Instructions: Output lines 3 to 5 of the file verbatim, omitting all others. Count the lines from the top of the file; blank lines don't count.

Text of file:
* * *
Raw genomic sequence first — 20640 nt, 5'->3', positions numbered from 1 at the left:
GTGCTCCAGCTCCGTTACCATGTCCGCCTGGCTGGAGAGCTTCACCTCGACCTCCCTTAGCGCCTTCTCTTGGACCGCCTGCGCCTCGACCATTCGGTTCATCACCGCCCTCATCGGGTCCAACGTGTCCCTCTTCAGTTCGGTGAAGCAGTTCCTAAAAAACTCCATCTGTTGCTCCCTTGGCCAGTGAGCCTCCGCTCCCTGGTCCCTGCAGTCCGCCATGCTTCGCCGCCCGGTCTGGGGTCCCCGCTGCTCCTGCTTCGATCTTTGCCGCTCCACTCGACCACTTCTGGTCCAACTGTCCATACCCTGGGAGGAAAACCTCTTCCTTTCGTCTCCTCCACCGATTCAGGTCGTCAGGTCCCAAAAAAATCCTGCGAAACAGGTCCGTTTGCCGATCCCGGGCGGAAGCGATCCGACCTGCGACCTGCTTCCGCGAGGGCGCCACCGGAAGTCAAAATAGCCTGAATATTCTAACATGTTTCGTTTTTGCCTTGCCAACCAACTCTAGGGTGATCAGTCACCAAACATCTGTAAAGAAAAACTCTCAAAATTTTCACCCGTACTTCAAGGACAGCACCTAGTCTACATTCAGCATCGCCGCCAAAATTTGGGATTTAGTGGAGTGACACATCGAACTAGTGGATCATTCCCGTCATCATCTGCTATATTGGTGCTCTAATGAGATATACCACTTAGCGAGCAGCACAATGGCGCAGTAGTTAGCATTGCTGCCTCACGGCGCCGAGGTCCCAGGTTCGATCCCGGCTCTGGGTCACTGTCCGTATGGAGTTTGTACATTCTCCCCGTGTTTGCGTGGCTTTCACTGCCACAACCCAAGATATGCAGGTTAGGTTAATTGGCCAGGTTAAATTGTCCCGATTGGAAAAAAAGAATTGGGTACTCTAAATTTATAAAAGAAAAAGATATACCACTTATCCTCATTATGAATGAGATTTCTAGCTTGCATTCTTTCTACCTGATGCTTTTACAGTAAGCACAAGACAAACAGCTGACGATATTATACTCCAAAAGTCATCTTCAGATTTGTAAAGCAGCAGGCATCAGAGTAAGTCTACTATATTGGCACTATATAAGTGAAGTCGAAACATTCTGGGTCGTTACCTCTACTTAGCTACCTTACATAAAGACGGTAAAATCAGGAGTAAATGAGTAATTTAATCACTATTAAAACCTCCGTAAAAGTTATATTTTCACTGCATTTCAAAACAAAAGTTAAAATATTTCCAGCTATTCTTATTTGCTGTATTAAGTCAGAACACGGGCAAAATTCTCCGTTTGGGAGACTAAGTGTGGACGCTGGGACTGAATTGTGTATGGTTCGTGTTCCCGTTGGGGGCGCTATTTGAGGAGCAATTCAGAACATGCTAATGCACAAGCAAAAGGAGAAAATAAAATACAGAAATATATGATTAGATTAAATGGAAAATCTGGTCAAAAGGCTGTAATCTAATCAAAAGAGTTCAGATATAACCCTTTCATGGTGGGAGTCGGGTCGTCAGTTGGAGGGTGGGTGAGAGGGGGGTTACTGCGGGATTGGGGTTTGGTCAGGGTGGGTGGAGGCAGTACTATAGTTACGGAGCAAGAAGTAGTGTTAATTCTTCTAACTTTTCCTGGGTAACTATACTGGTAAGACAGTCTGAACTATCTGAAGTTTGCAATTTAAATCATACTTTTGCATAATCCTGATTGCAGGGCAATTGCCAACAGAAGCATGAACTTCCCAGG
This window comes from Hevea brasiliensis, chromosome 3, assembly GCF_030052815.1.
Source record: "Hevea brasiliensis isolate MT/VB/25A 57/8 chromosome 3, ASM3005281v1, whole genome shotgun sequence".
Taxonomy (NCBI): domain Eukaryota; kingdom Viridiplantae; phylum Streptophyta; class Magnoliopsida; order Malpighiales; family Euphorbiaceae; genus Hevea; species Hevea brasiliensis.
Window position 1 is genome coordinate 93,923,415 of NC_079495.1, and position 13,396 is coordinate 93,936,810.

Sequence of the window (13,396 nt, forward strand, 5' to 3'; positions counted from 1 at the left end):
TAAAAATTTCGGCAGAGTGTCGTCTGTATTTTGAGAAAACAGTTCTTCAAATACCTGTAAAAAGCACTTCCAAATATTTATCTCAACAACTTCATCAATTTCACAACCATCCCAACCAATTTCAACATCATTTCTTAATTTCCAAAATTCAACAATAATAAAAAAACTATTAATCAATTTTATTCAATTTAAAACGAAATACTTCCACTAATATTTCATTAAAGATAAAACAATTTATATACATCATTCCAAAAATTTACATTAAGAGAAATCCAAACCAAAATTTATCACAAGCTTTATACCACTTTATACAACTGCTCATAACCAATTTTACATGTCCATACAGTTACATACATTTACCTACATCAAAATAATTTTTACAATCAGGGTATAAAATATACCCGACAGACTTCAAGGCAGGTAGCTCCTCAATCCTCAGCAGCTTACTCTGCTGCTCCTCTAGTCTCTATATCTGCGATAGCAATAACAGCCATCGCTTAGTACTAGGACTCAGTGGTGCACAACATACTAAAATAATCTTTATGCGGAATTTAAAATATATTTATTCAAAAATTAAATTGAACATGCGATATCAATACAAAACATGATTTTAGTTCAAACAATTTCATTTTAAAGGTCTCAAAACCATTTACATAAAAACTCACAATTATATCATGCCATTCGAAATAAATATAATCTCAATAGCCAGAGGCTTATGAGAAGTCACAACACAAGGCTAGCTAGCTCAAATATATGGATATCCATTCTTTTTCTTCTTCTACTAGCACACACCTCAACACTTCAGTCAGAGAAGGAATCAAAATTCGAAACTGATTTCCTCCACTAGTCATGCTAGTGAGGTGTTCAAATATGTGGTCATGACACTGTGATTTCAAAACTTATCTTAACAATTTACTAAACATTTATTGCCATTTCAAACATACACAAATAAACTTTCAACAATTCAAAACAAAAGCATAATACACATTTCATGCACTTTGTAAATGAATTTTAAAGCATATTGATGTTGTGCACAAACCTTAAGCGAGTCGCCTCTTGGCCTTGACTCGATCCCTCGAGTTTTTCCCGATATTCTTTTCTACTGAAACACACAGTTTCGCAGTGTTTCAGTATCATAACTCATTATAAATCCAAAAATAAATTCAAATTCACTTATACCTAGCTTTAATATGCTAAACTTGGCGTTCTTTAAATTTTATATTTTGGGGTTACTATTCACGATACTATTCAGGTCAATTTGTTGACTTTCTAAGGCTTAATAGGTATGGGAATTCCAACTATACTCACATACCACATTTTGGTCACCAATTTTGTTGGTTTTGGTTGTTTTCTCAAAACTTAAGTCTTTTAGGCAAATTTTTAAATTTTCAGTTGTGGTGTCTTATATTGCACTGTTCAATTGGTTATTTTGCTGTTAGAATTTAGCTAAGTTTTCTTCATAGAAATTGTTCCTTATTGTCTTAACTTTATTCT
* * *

This window comes from Hevea brasiliensis, chromosome 3, assembly GCF_030052815.1.
Source record: "Hevea brasiliensis isolate MT/VB/25A 57/8 chromosome 3, ASM3005281v1, whole genome shotgun sequence".
Taxonomy (NCBI): domain Eukaryota; kingdom Viridiplantae; phylum Streptophyta; class Magnoliopsida; order Malpighiales; family Euphorbiaceae; genus Hevea; species Hevea brasiliensis.